The Australian colonial administration founded Lae’s local government in 1971, followed by the proclamation of Lae as a city in 1972. Between 1978 and ‘79 – backing the establishment of the Morobe provincial government – the Lae City Interim Authority was created under the Development Authority Act 1981. The city authority became the Lae Urban Local-Level Government Council in 1997, as a patronage to the National Government’s provincial and local-level government reforms. 

Lae’s economy relies heavily on the distribution, manufacturing, fisheries, mining and agriculture sectors, thanks to its strategic location as the gateway to the Highlands region, as well as its establishment on the northern coast of PNG, which links up with other provinces in the Mamose and New Guinea Islands regions. 

The completion of the ADB-funded project was ensured through an investment by the then National Government, that was worth K250 million. The project was aimed at rehabilitating Lae’s major roads between 2013 and 2016, alongside the construction of a four-lane highway, to link both Lae and Nadzab and succinctly resuscitate the city’s private sector. 

The redevelopment of the Nadzab airport in 2018, came in at a whopping K600 million, a project funded by the Japanese government at that time. The scope of the project was to allow for an increase in air traffic to Lae and Morobe Province following its commissioning. 

Some of the large businesses currently based in Lae include: Paradise Foods Limited, Halla Cement, HBS PNG Limited, iPi Group, Trukai Rice, SP Brewery, Bismark Maritime, South Pacific Steel, Papindo Group of Companies, Prima Small Goods, Lae Biscuit Company, Citylink Motel, MMK Transport, Barlow Industries Ltd, Mapai Transport, PNG Metal Fabricators and Homestate Cooperation.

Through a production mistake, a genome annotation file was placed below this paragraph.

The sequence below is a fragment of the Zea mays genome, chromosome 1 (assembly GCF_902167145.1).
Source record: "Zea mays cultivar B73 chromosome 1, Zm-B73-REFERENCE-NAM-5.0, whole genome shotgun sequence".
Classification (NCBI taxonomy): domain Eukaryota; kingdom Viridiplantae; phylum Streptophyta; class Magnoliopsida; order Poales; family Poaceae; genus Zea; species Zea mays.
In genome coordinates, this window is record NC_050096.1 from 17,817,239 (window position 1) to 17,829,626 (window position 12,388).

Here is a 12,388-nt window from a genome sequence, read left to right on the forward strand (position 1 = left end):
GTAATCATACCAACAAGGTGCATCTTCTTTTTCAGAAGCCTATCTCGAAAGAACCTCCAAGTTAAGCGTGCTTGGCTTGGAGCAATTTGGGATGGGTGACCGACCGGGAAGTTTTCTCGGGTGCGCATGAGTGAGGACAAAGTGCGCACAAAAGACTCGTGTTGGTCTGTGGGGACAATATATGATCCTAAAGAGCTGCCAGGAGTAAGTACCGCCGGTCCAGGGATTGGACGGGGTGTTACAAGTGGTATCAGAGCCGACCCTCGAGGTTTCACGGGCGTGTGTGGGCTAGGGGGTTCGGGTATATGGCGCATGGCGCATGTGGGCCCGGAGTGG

Having already benefited from the construction phase of the $19 billion ExxonMobil-led PNG LNG project, as the city had produced and transported thousands of tons of goods to service the project site in the Highlands, putting Lae in the box seat to capitalize on the extractive industry. 

The Wafi-Golpu gold and copper project, situated approximately 65km south-west of Lae, was the brainchild of Newcrest Mining Limited, who  came off a K12.7 billion investment. 

Lae’s Nadzab Airport is a 30-40 minute drive from the city, and is the key link by air between Morobe province and other major centers throughout PNG. 

The national carrier, Air Niugini, offers daily air services to Lae and other townships from Port Moresby. PNG Air, a third level airline company, also frequents this route out of Port Moresby.

On land, the National Government is responsible for maintaining a 137km stretch of road, comprising Independence Drive, Markham Road, and the Milford Haven Road. The other remaining portions are the sole responsibility of Lae City Council.

The National Government, that time, invested K250 million between 2013 and 2016 to restore the city’s road infrastructure, which saw most of them resealed. 

In addition, a four-lane highway was constructed to ease the traffic congestion that occurs between Lae and the Nadzab Airport. 

Work began that year (2018) to redevelop and upgrade the Nadzab airport, which was planned to receive international flights, presumably overseen by the Japanese government, back then.

Things To Do in Lae

Currently, Lae is experiencing a surge in department and hardware stores, banks, travel agencies and a plethora of small shops and business owners. The major players in this regard include the likes of Papindo Lae Toptown Shopping Centre, Papindo Supermarket, Lae Plaza, and Brian Bell Plaza.

Nadzab airport is a 30-40 minute drive from Lae and is Morobe Province’s main air link to Port Moresby and other provincial centers. The national carrier Air Niugini flies daily services between Port Moresby and Nadzab. Third level airline company PNG Air (previously Airlines PNG) also operate daily services to Nadzab from Port Moresby.

Real Estate near Lae